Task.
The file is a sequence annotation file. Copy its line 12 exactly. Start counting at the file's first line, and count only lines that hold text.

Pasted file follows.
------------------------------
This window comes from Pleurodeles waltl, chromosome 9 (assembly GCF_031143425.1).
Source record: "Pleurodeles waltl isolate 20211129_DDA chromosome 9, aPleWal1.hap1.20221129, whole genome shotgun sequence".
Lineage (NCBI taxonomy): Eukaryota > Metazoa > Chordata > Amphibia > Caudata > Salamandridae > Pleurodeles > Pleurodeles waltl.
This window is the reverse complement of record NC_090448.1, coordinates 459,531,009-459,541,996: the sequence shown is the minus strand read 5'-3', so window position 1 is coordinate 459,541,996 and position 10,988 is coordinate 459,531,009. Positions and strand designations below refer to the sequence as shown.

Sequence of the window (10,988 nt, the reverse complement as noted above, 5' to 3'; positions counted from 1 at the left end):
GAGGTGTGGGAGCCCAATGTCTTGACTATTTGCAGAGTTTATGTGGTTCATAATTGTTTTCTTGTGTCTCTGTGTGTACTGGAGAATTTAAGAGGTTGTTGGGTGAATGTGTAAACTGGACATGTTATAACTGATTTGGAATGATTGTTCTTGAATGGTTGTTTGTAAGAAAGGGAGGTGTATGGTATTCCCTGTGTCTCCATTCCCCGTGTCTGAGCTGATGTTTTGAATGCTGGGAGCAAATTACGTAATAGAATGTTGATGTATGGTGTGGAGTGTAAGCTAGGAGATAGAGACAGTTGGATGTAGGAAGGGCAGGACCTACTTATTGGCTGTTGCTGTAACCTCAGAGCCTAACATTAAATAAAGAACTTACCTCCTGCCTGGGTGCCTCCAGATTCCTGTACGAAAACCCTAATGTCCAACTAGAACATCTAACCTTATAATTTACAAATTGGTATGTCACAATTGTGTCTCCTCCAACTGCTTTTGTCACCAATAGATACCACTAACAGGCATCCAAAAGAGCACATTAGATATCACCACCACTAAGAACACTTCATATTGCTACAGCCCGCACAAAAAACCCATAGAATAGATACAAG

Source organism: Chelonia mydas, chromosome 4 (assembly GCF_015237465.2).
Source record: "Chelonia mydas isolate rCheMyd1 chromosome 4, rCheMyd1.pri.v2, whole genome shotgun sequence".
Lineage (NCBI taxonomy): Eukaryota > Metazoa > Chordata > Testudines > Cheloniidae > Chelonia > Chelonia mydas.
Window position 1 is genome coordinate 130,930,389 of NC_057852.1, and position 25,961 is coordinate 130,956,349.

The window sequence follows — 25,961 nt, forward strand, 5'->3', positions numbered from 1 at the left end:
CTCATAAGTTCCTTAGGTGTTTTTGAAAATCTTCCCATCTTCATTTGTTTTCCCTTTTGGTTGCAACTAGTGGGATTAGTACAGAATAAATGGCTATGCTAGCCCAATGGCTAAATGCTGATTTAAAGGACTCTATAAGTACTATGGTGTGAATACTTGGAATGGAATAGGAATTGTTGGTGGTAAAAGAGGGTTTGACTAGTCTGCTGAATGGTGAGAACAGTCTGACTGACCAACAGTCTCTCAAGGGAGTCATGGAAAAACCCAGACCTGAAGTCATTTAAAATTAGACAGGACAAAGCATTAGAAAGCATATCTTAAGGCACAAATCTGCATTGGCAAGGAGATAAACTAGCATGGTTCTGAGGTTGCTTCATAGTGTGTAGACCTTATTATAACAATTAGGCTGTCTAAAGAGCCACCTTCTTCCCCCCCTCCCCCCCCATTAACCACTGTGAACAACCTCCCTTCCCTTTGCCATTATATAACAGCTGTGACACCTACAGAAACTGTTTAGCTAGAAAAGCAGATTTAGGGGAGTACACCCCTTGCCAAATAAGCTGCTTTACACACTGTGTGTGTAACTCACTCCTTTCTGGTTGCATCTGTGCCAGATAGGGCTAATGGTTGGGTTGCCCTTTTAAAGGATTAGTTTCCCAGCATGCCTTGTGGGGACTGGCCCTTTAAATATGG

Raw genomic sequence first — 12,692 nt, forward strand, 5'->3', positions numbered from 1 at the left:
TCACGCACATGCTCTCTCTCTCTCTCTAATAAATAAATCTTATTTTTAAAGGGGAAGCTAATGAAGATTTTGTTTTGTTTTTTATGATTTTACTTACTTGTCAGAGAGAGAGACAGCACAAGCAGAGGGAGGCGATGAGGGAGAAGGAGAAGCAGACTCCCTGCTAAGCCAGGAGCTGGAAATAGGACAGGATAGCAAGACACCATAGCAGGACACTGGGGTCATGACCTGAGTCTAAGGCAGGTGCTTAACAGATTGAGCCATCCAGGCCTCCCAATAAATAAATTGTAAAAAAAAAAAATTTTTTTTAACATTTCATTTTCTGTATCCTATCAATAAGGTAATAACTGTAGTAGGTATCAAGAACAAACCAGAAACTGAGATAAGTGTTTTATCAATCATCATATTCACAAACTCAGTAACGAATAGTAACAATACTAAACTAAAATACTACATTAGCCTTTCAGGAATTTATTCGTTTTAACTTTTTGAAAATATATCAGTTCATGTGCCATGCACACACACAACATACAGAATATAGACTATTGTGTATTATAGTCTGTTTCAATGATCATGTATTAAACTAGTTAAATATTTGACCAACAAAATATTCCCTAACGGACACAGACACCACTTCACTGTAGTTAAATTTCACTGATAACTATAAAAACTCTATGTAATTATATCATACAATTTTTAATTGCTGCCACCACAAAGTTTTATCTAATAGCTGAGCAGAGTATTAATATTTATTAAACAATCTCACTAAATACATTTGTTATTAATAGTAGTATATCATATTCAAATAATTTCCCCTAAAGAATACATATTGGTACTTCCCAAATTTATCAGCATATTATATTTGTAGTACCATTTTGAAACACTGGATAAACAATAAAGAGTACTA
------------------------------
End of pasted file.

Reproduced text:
CTCATAAGTTCCTTAGGTGTTTTTGAAAATCTTCCCATCTTCATTTGTTTTCCCTTTTGGTTGCAACTAGTGGGATTAGTACAGAATAAATGGCTATGCTAGCCCAATGGCTAAATGCTGATTTAAAGGACTCTATAAGTACTATGGTGTGAATACTTGGAATGGAATAGGAATTGTTGGTGGTAAAAGAGGGTTTGACTAGTCTGCTGAATGGTGAGAACAGTCTGACTGACCAACAGTCTCTCAAGGGAGTCATGGAAAAACCCAGACCTGAAGTCATTTAAAATTAGACAGGACAAAGCATTAGAAAGCATATCTTAAGGCACAAATCTGCATTGGCAAGGAGATAAACTAGCATGGTTCTGAGGTTGCTTCATAGTGTGTAGACCTTATTATAACAATTAGGCTGTCTAAAGAGCCACCTTCTTCCCCCCCTCCCCCCCCATTAACCACTGTGAACAACCTCCCTTCCCTTTGCCATTATATAACAGCTGTGACACCTACAGAAACTGTTTAGCTAGAAAAGCAGATTTAGGGGAGTACACCCCTTGCCAAATAAGCTGCTTTACACACTGTGTGTGTAACTCACTCCTTTCTGGTTGCATCTGTGCCAGATAGGGCTAATGGTTGGGTTGCCCTTTTAAAGGATTAGTTTCCCAGCATGCCTTGTGGGGACTGGCCCTTTAAATATGG